An internal investigation is underway in the Ministry of Foreign Affairs over alleged misconduct by Malta’s ambassador to Ireland Giovanni Buttigieg. Female employees of the Dublin embassy have testified to an internal board to consistent bullying tactics and mismanagement by the ambassador in his running of the office.
Witnesses told the board that they’ve been faced by near constant shouting and stomping, tantrums, and humiliating treatment, this website has learnt. Staff reported the ambassador worked short, erratic hours harassing employees through messages and emails remotely during the rest of the day and night, demanding work to be delivered urgently, including on weekends or when staff reported sick.
Staff testified Giovanni Buttigieg represented the embassy poorly and generated “a sense of fear and division amongst his team”.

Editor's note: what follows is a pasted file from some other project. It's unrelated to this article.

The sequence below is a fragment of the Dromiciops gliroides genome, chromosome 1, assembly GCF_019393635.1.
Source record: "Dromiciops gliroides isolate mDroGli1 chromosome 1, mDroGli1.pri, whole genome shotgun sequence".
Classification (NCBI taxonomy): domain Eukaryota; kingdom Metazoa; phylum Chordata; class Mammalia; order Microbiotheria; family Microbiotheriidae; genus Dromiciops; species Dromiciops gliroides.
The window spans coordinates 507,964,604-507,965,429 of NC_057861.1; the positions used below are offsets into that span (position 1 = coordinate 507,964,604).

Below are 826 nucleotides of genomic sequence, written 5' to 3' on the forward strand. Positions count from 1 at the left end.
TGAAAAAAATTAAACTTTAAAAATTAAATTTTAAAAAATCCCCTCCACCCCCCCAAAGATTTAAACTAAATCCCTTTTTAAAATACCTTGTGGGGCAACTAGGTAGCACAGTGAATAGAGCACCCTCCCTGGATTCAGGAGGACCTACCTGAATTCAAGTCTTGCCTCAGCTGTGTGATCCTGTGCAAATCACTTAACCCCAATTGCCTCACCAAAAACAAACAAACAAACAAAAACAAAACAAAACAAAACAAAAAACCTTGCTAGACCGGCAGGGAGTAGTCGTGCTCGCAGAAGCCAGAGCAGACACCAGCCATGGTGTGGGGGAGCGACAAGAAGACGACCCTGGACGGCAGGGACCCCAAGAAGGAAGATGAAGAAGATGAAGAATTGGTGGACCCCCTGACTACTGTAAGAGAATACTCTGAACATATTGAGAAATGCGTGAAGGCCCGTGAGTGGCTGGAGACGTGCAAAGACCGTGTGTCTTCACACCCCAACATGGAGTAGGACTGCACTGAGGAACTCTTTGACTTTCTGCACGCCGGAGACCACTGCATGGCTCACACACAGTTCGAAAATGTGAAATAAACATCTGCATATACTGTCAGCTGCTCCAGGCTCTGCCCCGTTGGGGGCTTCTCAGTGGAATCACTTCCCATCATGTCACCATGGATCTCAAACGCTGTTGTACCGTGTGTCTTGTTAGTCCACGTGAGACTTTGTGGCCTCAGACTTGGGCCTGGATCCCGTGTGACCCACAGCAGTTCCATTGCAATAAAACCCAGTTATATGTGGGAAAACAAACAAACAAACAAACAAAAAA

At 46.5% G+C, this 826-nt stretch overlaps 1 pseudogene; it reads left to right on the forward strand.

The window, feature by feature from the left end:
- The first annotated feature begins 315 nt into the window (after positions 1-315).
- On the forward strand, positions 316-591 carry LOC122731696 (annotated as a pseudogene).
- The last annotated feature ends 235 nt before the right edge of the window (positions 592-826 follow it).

Witnesses said that Giovanni Buttigieg described himself as a “ġurdien mill-Marsa” (a Marsa rat, which is a Maltese idiomatic way of saying one is streetwise). He has threatened his staffers with using his access to the authorities to force employees he dislikes out of their jobs and positions.
When they appointed Giovanni Buttigieg to the embassy in Ireland, the government ignored the legal requirement of submitting his nomination to the scrutiny of the parliamentary committee that oversees senior public appointments. Ambassadors recruited from outside the diplomatic corps are required to reply to questions from Opposition MPs in a public setting.
Giovanni Buttigieg first stepped into diplomacy when he was transferred from the Malta Council of Science and Technology to the working group organising the Commonwealth Heads of Government Meeting in the early part of the Labour government’s term. From there he was appointed to Malta’s representative office at the United Nations in New York.
He was however transferred away from New York under a cloud though sources told this website allegations of misconduct in New York were never investigated.